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Dr. Hallowell on CDC Report: 1/3 of Children w/ADHD Diagnosed by Age 6

Ned Hallowell, MD, is a nationally recognized child and adult psychiatrist who specializes in ADHD. He is based in Sudbury, Mass and New York City.

What do you make of the CDC data?

NH: I think it’s good news and bad news. There’s greater awareness in the general public and among mental health professionals of ADHD. But the not-so-good news is we don’t have enough clinicians, particularly primary care, who have enough training to make the diagnoses…they are on the front lines. It’s very understandable that some kids, a number of kids under age 6, may look like like they have ADHD and they don’t.

What’s the problem?

In my view it’s the combination of electronic overstimulation, too much screen time, with not enough family connection — family dinners, going for a picnic, it’s the human moment, compared to the electronic moment. And that can look like symptoms that look like ADHD.

The hallmarks of ADHD are distractibility, impulsivity, impatience, trouble with organizing and planning, getting your stuff together, those also can be caused by having too much time in front of the screen and not enough time with a human being.

We have a social problem masquerading as a medical one. So many primary care providers have neither the time or the training to do the job they’d like to do. Child psychiatrists are as rare as hen’s teeth, but we we have the most training in diagnosing this condition.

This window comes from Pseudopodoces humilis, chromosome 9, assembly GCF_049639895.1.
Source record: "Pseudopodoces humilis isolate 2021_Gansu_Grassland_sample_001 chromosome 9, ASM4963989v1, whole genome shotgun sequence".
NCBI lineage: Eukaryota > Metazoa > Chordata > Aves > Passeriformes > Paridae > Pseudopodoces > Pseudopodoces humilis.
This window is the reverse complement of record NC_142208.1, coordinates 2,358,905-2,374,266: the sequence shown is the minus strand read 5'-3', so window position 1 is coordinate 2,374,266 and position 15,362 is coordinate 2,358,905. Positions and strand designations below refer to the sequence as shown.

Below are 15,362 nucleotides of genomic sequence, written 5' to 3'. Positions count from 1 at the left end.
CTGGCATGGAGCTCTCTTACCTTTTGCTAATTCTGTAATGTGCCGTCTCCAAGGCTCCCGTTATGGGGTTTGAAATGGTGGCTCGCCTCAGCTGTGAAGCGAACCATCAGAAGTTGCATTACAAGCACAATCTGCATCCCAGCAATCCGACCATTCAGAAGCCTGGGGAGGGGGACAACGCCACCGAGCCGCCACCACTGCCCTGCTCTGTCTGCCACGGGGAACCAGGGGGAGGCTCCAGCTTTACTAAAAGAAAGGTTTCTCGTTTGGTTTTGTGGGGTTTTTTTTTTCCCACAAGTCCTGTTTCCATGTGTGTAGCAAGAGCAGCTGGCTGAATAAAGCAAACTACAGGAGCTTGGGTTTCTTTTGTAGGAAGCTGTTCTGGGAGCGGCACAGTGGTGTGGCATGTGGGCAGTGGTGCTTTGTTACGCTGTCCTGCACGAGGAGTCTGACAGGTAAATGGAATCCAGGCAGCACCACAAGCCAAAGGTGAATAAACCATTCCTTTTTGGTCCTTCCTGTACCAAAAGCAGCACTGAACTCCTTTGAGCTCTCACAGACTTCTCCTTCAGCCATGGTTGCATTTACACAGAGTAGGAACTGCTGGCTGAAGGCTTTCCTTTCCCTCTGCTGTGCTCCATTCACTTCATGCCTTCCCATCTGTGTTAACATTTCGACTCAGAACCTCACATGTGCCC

So what’s the takeaway here?

To me the big point is this modern paradox, the over-connection to electronics and under-connection to people — as you get younger, 5, 4, 3, it’s usually social problems that can look like ADHD, stress in the family, conflict in the family, poverty, violence.

What is the key to diagnosing this disorder in very young kids?

There are several several factors in diagnosing ADHD in these younger children. It’s intensity — how much more distractible are they, for example.

And the teacher observations are so important, parents don’t have a big cohort to compare to, you need several sources of information. Does this kid stand out? Another key thing is, does it occur in multiple settings, is it just at home, or daycare too?

You also want to be sure to rule out medical causes, lead poisoning, fetal alcohol syndrome, you want to make sure you check the medical causes.

Do you think the actual number of kids with ADHD is rising, or is it simply greater awareness of the condition?

I think two things: It’s increasing awareness and training, more accurate diagnosis and inaccurate diagnosis. The solution is to have people really trained and to have information from multiple sources.

My personal thing that I keep trying to stress is the need for human connection. I like to say it’s a vitamin C deficiency — a vitamin connect deficiency, connection to friends, neighborhoods, pets, nature, to heroes and dreams. I think it produces what can look like ADD or even failure to thrive, it’s a lack of sparkle, zest. The good news is that connection is free…that’s why I prescribe dogs all the time.

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